Flowers left on debris of flight MH17 (Reuters)
Flowers are left on debris from Malaysia Airlines MH17

An analyst at the Royal United Services Institute in the UK has tweeted what he claims is photographic evidence that Malaysia Airlines MH17 was brought down by a missile strike.

Speaking to the Financial Times, Justin Bronk, a research analyst in the Military Sciences programme at RUSI, said the pictures show clear evidence of shrapnel damage.

"The size of the shrapnel holes is consistent with what one might expect to see from an SA-11 hit. However, it is difficult to assess the total blast pattern with such a small fragment of fuselage," he told

The pictures Mr Bronk refer to are understood to show sections of the cockpit and left wing.

"Shrapnel damage suggests SA-11 proximity frag warhead may have exploded slightly below and ahead of #MH17's port wing," Bronk tweeted.

He added that the detonation of the missile ahead of the aircraft is what one would expect from an anti-aircraft weapon: "The last thing a ground-launched missile wants to do is play catch-up with an aircraft, it would look to get ahead of its target."

As the investigation into the crash of the Malaysian airliner continues, analysts have warned that the images alone are not enough to establish the relevant details of the investigation, such as the type of explosives used.

In addition, the fragmented state of the downed airline was not entirely due to the missile impact. Explosive decompression is believed to have torn the aircraft apart as it flew at 33,000ft.

Flight MH17 crashed in an area held by pro-Russia rebels last Thursday, killing all 298 people on board.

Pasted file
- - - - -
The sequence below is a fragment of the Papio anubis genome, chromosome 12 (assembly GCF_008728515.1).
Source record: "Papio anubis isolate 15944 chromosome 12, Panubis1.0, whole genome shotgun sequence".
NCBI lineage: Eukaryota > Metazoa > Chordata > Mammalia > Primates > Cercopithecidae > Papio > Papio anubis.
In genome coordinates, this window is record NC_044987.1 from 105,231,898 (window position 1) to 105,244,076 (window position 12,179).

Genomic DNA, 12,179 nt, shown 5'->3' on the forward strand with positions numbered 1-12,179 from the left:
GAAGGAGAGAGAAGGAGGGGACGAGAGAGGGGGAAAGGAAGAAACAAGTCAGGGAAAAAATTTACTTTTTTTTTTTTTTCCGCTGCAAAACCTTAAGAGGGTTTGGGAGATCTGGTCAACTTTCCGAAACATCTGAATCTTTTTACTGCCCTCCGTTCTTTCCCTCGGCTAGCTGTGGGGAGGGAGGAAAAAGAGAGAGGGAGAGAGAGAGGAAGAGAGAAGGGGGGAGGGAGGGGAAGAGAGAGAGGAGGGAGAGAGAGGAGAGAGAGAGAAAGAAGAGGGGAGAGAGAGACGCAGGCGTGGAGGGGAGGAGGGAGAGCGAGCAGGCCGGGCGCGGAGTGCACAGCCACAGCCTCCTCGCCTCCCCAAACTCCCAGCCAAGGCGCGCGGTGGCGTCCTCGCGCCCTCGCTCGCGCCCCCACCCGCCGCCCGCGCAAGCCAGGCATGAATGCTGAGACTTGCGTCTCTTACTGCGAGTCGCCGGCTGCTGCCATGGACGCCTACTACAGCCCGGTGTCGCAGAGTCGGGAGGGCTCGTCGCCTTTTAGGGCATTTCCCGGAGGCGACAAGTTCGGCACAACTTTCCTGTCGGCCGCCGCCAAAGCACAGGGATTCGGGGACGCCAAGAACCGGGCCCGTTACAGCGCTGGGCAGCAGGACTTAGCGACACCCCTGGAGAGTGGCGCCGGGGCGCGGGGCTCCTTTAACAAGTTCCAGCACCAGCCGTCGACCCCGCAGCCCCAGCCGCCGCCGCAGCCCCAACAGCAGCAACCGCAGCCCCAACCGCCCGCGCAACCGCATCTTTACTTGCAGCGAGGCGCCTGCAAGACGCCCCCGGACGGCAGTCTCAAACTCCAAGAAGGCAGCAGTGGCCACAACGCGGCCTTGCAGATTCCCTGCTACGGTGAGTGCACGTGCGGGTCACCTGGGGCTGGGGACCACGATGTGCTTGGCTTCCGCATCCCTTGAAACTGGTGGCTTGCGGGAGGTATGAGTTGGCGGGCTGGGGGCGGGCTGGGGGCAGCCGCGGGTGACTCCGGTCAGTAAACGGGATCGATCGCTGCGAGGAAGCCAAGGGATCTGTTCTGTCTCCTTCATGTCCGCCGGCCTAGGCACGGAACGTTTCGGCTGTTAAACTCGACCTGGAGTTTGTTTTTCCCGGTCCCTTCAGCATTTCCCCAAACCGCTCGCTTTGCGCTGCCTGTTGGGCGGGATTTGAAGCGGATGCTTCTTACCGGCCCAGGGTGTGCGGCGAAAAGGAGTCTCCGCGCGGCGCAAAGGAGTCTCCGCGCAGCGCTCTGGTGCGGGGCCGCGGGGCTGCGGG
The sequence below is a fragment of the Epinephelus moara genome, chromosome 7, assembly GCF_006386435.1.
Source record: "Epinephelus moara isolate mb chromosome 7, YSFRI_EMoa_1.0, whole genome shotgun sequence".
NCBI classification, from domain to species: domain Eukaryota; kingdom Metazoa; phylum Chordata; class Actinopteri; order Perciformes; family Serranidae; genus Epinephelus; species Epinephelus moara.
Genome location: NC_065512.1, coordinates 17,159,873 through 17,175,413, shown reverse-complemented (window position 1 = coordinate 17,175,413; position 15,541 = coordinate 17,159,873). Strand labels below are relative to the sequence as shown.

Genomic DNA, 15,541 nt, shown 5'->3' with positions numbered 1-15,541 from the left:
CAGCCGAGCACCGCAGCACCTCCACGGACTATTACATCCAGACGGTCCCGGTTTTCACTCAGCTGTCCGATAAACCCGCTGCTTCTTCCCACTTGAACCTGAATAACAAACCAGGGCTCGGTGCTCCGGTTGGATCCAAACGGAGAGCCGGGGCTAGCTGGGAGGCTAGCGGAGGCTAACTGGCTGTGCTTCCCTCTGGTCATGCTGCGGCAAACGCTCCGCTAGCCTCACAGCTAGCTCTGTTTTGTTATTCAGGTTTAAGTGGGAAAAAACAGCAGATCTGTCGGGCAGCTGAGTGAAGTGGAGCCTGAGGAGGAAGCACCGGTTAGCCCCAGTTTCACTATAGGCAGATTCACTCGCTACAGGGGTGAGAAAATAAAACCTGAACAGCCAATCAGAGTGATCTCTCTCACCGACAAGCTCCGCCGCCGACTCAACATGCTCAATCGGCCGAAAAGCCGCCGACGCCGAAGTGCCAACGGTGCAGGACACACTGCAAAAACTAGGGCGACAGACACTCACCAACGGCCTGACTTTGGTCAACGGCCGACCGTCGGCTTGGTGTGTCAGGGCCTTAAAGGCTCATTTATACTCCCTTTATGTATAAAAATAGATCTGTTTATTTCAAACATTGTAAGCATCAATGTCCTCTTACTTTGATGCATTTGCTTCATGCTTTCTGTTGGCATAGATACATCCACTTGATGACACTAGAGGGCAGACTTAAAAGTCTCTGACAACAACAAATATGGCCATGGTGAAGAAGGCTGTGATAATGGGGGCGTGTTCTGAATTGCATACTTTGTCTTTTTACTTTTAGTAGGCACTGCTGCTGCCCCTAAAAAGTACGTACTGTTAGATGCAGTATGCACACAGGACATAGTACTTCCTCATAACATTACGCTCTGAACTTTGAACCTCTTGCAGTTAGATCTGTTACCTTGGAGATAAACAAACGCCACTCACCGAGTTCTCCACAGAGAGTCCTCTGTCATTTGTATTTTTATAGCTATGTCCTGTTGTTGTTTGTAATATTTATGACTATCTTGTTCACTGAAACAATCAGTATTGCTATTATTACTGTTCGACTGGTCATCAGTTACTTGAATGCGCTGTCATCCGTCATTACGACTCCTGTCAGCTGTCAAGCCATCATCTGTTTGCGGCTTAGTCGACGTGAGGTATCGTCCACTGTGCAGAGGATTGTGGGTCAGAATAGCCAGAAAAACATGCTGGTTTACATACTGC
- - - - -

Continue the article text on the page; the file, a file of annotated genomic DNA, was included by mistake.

Western nations say there is growing evidence that pro-Russian separatists shot down the plane using a surface-to-air missile supplied by Russia, while Moscow has suggested Ukrainian government forces are to blame for the crash.

Countries directly affected by the disaster, including the Netherlands which lost 193 citizens in the tragedy, have been concerned that the crash site was not properly sealed off and valuable evidence could have gone missing.

Monitors from the Organisation for Security and Co-operation in Europe have been at the accident site, but their access to the wreckage has been curtai;ed by the rebels.

A spokesperson for the OSCE, Michael Bociurkiw, told the BBC that "major pieces of the plane" had been cut into and that large sections now looked different.

Late on Monday, the pro-Russian rebels who had kept hold of the plane's flight recorders handed over the "black box" equipment to Malaysian officials at a ceremony in Donetsk.

Investigators hope that the recorders, which have been described as being in good condition, will provide firm evidence as to what happened to MH17.

On Tuesday, a refrigerated train carrying the bodies of victims of the Malaysian airliner arrived in the city of Kharkov, outside rebel territory.

EU foreign ministers stated in a meeting in Brussels that two aircraft, an Australian C-17 and a Dutch C-130, will transport the bodies and remains of all victims from Kharkov to RNLAF Eindhoven air base in the Netherlands.